699 1/2…What does that mean? The short version is: I heard the Black Rail…. but never saw it. The longer version follows.
Nailing the Mountain Quail (#699) early Saturday morning meant that I had two days and nights to devote to the pursuit of #700 before my Monday flight. At that moment, the BLACK RAIL was the only bird within an eight hour drive of San Francisco that was missing from my life list. (There is a rare Red-billed Tropicbird flying around the ocean off San Diego…too far). Black Rail is a most worthy candidate for owning the coveted #700 spot because this mysterious six inch, super-secretive marsh bird is generally recognized to be one of, if not the, MOST DIFFICULT BIRD TO SEE in the wild. It rarely flies, as it prefers to creep around the pickle weed like a mouse. It does vocalize but almost exclusively at night. Of course, besides just wanting to see this bird for myself, I also felt added pressure to take a recognizable photograph to satisfy you readers and cap off this wonderful blogging experience. (Note: Apologies to my SF friends for not checking in, but my OCD-ness was in overdrive and disabled the emotional side of my brain).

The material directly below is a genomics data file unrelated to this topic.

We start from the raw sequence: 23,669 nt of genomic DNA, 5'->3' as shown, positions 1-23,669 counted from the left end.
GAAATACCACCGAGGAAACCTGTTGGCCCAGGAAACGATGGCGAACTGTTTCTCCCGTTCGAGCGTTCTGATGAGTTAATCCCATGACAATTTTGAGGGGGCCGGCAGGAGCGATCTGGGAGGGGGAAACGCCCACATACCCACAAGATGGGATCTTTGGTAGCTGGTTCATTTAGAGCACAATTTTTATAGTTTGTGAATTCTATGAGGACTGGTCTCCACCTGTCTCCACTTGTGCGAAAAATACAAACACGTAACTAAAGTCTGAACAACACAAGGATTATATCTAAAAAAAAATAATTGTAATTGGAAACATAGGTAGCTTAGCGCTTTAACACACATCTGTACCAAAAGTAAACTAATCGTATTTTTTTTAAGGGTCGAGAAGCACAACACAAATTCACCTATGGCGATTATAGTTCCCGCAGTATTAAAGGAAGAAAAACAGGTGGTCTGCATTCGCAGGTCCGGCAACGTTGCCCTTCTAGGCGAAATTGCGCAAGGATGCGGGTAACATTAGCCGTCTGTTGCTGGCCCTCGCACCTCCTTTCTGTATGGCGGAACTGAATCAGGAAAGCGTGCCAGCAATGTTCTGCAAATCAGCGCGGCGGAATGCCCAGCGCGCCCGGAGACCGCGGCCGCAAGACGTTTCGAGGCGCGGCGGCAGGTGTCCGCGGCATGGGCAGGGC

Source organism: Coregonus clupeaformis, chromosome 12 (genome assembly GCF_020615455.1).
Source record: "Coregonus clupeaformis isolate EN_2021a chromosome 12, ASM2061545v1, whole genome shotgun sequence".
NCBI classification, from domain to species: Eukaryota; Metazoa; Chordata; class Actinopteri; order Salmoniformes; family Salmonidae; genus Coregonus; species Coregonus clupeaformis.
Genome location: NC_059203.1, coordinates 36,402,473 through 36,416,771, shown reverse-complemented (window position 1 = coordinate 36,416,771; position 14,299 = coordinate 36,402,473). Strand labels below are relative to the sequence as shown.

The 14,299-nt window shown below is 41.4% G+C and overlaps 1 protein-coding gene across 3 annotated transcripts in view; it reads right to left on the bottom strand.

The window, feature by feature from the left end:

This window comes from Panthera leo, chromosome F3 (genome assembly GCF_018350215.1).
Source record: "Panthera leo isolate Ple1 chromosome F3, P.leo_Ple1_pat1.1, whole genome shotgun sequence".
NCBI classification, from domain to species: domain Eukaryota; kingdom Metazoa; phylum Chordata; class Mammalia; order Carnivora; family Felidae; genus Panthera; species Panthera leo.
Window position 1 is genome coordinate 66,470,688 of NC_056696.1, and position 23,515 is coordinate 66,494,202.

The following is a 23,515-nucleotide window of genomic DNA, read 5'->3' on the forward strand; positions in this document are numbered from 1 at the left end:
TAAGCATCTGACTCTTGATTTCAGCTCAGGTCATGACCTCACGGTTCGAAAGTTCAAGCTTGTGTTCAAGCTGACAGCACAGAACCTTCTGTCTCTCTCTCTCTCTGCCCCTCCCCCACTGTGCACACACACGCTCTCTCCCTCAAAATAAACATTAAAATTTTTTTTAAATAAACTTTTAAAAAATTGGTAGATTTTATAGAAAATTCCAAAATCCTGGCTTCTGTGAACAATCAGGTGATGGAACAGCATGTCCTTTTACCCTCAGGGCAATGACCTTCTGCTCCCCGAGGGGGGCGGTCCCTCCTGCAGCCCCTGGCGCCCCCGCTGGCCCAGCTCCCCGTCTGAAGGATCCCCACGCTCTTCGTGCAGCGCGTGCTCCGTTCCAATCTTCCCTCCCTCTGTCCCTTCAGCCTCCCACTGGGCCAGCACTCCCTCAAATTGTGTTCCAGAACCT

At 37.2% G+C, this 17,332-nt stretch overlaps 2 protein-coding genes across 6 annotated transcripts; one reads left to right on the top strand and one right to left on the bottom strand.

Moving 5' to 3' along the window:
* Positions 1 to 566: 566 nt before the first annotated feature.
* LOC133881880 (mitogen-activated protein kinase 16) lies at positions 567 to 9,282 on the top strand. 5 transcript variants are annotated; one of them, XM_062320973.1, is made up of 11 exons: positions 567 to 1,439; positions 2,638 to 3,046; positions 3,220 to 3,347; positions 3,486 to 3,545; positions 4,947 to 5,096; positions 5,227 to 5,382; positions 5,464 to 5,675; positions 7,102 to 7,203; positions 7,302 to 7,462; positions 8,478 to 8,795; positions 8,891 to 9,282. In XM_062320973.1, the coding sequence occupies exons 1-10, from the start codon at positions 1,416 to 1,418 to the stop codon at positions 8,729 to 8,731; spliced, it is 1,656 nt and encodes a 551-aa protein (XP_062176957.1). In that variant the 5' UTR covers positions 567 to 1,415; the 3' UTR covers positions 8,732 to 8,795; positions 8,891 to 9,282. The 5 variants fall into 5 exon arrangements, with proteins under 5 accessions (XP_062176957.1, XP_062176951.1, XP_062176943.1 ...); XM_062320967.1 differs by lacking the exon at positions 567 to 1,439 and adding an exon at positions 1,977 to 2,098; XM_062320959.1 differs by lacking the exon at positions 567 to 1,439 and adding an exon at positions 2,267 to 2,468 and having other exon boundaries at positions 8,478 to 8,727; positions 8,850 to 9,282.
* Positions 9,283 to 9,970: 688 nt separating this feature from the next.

The bird breeds in the Corte Madera marshes within view of San Quentin prison…no, I won’t add “jail-bird” to my list. Daylight birding produced some interesting sightings like White-tailed Kite, Marbled Godwit, American Avocet and a Manta Ray that rode the swift incoming tide a bit too long! But not a hint of any rail, not even the common Clapper Rail. Nocturnal birding is more productive when binoculars are supplemented with a high-powered light and taped calls of the Black Rail. Add the fact that the weather was calm and the full moon produced a very high tide pushing the birds into a tighter space, my chances were perfect. Well, in fact, I heard several Black Rails calling over the course of many hours both Saturday and Sunday nights. At times they sounded like they were right in front of me. The noise they make is like no other rail or bird. “Kic-kee-doo” repeated over and over is imprinted on my brain and may bother me for a very long time! The males have clearly perfected a strategy of avoiding predators (herons, hawks, bobcats, birders?) while simultaneously calling attention to themselves for mating purposes.
I am 100% confident there were no other birders in the field duplicating my efforts….so Black Rails were indeed present. But I never saw one and thus remain at 699…..or is it 699 1/2 ???